The cessation of the IPO has not only hurt Ant, but also the leading bank, China International Capital Corporation (CICC), as a significant payday and a jump in global banking rankings are likely to be missed. investment.

Chinese state media on Wednesday described the move as necessary and in the public interest.

“The basic message of the Chinese regulators’ intervention in Ant’s IPO is that this risk reduction agenda remains the top priority. No innovation is so important that it can be allowed to create financial instability,” said Gavekal’s Andrew Batson. Research.

Batson said Ant is almost certain to return to the market, but that it may have to make substantial changes to its internal organization and business model to comply with regulatory requirements.

Lower rating

Analysts pointed to a consultation paper issued by the People’s Bank of China and the China Banking and Insurance Regulatory Commission on Monday that recommended tightening regulations for online microcredit businesses as a harbinger of regulators’ move against Ant.

“It is disappointing because there was a lot of work on the part of all parties and it still amazes us that this new regulation has not been dealt with earlier,” said a Hong Kong-based fund manager who bought shares in the IPO.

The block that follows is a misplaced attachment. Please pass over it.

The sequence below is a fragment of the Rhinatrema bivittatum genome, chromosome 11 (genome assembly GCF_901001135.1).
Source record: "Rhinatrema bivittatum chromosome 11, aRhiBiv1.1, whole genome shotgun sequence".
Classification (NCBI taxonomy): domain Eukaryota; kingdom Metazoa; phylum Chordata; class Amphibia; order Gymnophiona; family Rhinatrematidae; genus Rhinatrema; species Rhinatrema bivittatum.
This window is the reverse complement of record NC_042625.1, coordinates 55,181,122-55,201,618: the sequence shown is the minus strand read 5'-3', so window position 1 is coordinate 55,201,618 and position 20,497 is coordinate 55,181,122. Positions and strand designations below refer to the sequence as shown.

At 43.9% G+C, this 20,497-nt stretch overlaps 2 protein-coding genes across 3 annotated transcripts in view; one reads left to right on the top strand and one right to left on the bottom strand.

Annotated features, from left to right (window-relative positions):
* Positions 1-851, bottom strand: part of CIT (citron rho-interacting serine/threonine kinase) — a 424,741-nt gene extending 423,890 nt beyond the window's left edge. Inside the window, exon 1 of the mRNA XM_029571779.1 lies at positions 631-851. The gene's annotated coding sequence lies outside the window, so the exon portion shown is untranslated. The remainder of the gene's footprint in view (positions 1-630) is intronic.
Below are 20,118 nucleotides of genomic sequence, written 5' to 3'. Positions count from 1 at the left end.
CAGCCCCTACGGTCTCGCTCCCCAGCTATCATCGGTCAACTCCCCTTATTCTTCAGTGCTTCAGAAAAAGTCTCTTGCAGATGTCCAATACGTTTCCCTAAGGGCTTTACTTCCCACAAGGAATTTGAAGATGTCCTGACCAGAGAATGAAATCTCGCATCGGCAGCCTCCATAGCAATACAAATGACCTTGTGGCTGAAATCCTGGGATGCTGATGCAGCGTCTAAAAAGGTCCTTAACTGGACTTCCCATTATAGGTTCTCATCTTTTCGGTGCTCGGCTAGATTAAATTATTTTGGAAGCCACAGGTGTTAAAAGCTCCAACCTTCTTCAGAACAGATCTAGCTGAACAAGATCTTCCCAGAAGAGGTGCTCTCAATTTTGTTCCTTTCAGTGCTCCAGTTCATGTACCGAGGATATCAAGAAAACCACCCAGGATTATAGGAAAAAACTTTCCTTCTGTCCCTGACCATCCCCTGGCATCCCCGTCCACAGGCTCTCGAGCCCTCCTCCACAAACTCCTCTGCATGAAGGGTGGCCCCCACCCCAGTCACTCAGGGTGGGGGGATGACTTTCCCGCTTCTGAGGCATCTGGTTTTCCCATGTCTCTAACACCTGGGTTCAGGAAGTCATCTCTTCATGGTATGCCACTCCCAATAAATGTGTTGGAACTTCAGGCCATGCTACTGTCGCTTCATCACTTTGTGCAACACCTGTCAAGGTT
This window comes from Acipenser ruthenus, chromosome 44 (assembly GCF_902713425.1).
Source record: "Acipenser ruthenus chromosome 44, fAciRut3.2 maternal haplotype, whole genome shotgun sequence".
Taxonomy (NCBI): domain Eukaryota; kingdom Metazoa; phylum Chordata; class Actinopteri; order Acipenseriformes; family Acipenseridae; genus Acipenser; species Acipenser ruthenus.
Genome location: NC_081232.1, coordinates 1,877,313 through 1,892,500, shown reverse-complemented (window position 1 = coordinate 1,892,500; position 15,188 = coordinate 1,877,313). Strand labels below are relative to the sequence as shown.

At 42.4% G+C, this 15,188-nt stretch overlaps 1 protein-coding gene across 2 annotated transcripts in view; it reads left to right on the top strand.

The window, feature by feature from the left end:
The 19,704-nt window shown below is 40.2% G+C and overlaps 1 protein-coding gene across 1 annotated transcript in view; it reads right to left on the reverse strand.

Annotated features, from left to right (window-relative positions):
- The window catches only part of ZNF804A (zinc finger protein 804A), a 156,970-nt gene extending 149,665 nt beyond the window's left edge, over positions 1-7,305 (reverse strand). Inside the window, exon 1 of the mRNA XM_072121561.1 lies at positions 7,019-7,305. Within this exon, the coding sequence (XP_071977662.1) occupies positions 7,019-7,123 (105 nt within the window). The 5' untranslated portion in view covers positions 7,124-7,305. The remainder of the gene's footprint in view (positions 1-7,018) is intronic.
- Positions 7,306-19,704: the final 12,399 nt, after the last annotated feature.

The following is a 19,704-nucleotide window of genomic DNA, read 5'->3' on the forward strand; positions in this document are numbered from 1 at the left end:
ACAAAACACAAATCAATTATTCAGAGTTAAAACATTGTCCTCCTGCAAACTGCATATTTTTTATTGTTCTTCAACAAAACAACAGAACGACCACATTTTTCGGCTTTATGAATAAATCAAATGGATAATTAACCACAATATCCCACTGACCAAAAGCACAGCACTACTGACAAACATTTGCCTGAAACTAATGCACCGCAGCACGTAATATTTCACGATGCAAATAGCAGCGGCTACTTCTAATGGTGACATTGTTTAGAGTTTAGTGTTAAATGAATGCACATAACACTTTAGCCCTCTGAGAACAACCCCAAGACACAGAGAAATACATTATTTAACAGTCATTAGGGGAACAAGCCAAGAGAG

“The IPO will return, but the question is the opportune moment. And the valuation will certainly be lower,” said the fund manager, who declined to be named because he was not authorized to speak to the media.

Iris Tan, Senior Equity Analyst at Morningstar, said she thought regulators were aiming to level the playing field for fintech players and traditional financial institutions and that she expected Ant would be required to have more registered capital for its trading business. Consumer credit.

Shares of Chinese banks rose on Wednesday, reflecting the possibility of a more level playing field, with the CSI300 bank index rising 1.7 percent.

But few people were willing to risk guessing how long the delay might last or how much Ant’s valuation might drop.

Its listing had been set to value Ant at $ 315 billion (roughly Rs. 23,41,600 crore), which would have made it the fifth most valuable company in Asia and worth more than the Industrial and Commercial Bank of China, the world’s largest bank by assets.